A Comparative Analysis of 'Defensive Democracy': a Cross-National Assessment of Formal-Legal Defensiveness in 8 Advanced European Democracies
Thesis or dissertation
University of Exeter
This dissertation addresses the question how democracies defend themselves from political parties and groups which profess antidemocratic values and use violence as one of the means to achieve their goals. In particular this dissertation analyses the range of formal-legal measures and provisions that democracies have at their disposal to constrain their non-democratic groups and political parties, looking at eight advanced European democracies Austria, Belgium, Denmark, France, Germany, the Netherlands, Sweden, and the United Kingdom. These measures and provisions are identified in constitutional documents, civil law, criminal law, in electoral laws, and other pertinent legal sources passed by the legislature and issued by courts of these countries, pertaining to the regulation of political freedoms, public order, and homeland security. On this basis, the thesis provides an encompassing and systematic assessment of differences and similarities between these democracies and thereby assesses their relative formal-legal democratic defensiveness.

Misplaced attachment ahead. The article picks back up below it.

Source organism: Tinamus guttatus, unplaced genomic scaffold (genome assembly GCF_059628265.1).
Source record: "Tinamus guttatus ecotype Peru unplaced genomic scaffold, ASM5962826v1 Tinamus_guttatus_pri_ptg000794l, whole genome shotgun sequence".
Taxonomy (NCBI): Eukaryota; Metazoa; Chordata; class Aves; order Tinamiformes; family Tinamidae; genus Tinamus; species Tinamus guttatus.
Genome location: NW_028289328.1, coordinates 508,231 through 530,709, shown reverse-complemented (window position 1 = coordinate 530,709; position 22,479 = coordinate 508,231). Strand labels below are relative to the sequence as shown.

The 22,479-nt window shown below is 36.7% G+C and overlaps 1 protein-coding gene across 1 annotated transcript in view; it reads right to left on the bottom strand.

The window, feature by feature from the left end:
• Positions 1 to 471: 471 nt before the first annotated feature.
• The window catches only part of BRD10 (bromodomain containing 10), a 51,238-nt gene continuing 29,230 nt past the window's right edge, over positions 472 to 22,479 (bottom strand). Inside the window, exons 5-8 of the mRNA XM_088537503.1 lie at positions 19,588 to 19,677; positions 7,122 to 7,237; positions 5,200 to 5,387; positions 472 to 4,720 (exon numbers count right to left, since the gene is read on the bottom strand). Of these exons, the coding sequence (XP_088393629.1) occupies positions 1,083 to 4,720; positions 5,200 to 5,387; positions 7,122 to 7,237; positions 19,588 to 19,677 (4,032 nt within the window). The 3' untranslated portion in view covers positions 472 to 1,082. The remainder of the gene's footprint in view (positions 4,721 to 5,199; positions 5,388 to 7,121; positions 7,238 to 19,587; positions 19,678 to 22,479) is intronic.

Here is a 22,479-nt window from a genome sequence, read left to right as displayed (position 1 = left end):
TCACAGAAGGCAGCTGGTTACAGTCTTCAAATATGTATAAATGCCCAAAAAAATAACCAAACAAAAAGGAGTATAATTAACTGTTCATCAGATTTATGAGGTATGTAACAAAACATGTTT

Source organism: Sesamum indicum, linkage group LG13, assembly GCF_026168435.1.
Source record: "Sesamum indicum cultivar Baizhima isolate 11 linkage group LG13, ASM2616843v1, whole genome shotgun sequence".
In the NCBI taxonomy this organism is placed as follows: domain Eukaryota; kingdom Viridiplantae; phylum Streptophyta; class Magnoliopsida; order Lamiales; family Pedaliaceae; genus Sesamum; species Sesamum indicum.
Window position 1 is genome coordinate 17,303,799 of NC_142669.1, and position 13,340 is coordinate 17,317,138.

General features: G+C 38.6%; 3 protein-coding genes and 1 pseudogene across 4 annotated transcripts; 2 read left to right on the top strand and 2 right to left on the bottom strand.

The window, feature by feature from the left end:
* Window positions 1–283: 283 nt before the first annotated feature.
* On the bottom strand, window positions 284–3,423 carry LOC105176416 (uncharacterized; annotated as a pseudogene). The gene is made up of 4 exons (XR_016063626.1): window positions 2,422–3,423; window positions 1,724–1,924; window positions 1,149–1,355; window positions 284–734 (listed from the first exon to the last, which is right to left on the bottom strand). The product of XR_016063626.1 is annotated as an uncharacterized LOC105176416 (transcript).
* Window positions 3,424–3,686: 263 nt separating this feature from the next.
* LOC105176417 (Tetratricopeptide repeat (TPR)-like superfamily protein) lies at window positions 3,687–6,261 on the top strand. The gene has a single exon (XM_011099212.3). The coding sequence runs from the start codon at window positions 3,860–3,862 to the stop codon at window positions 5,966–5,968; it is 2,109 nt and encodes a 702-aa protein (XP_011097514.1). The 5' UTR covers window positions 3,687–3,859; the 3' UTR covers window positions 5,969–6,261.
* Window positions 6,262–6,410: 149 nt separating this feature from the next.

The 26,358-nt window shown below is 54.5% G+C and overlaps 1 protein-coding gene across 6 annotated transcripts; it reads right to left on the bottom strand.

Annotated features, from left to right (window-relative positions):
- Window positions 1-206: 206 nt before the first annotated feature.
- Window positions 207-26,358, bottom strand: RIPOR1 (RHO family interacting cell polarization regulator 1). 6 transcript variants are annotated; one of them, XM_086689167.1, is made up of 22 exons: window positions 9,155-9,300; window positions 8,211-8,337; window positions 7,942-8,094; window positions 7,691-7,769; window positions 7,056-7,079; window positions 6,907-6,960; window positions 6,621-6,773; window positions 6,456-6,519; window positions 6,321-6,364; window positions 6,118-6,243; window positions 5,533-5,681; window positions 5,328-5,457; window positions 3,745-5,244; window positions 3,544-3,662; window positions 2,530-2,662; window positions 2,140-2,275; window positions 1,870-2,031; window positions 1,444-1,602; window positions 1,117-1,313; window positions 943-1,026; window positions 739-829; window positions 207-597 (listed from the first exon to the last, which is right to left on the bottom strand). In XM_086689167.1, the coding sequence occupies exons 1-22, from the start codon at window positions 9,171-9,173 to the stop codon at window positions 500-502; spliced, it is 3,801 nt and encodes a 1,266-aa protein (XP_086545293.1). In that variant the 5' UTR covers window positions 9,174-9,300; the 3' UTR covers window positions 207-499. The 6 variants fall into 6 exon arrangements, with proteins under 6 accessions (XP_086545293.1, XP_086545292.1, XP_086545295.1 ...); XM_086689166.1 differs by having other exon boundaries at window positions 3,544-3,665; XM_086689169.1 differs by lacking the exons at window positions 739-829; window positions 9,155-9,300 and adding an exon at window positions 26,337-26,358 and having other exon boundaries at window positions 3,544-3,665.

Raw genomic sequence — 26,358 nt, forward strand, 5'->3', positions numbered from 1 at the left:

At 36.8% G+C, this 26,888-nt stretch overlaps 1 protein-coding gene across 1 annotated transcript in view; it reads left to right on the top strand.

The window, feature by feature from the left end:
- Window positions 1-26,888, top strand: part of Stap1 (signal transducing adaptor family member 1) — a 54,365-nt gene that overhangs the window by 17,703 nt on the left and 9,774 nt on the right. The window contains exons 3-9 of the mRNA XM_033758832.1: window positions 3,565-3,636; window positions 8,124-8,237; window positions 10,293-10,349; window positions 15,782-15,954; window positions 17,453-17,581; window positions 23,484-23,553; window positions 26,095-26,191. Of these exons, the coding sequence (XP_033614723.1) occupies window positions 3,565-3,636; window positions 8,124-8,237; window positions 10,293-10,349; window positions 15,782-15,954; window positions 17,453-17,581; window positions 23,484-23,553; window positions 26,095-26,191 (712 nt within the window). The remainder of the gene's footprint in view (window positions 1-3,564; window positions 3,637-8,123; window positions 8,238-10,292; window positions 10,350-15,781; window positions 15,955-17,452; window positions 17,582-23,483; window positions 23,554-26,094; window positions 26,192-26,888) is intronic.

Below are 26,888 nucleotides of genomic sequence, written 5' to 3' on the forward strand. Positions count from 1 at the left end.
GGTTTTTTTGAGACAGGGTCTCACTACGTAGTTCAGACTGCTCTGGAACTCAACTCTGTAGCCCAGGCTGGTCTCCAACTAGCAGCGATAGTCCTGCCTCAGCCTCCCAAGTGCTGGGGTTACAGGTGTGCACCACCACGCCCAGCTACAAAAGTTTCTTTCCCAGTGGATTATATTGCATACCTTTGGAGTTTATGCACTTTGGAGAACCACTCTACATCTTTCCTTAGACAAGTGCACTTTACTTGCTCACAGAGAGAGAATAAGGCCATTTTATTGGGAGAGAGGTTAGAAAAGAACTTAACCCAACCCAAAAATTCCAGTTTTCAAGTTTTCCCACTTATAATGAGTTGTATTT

PhD in Politics